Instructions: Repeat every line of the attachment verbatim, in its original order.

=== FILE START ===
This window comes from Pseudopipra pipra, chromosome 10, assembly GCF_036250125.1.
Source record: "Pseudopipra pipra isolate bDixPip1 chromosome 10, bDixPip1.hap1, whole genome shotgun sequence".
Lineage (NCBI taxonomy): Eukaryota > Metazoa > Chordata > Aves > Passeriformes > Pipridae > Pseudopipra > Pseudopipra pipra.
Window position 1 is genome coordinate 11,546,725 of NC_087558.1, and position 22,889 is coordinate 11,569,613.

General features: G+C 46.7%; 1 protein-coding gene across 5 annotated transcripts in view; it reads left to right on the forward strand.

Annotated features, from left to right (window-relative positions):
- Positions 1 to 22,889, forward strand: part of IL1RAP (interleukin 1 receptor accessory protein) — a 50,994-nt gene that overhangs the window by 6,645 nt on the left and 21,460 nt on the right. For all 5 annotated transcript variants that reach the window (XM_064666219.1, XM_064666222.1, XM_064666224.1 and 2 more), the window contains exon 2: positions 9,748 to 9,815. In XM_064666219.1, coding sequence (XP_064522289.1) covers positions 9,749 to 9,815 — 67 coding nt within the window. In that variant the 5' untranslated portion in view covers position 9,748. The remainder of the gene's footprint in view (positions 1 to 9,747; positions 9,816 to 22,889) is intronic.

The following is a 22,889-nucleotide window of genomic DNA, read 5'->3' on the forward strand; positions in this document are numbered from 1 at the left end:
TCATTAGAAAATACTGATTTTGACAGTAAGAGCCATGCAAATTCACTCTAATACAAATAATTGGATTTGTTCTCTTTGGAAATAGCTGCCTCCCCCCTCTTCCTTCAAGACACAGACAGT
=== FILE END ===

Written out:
This window comes from Pseudopipra pipra, chromosome 10, assembly GCF_036250125.1.
Source record: "Pseudopipra pipra isolate bDixPip1 chromosome 10, bDixPip1.hap1, whole genome shotgun sequence".
Lineage (NCBI taxonomy): Eukaryota > Metazoa > Chordata > Aves > Passeriformes > Pipridae > Pseudopipra > Pseudopipra pipra.
Window position 1 is genome coordinate 11,546,725 of NC_087558.1, and position 22,889 is coordinate 11,569,613.

General features: G+C 46.7%; 1 protein-coding gene across 5 annotated transcripts in view; it reads left to right on the forward strand.

Annotated features, from left to right (window-relative positions):
- Positions 1 to 22,889, forward strand: part of IL1RAP (interleukin 1 receptor accessory protein) — a 50,994-nt gene that overhangs the window by 6,645 nt on the left and 21,460 nt on the right. For all 5 annotated transcript variants that reach the window (XM_064666219.1, XM_064666222.1, XM_064666224.1 and 2 more), the window contains exon 2: positions 9,748 to 9,815. In XM_064666219.1, coding sequence (XP_064522289.1) covers positions 9,749 to 9,815 — 67 coding nt within the window. In that variant the 5' untranslated portion in view covers position 9,748. The remainder of the gene's footprint in view (positions 1 to 9,747; positions 9,816 to 22,889) is intronic.

The following is a 22,889-nucleotide window of genomic DNA, read 5'->3' on the forward strand; positions in this document are numbered from 1 at the left end:
TCATTAGAAAATACTGATTTTGACAGTAAGAGCCATGCAAATTCACTCTAATACAAATAATTGGATTTGTTCTCTTTGGAAATAGCTGCCTCCCCCCTCTTCCTTCAAGACACAGACAGT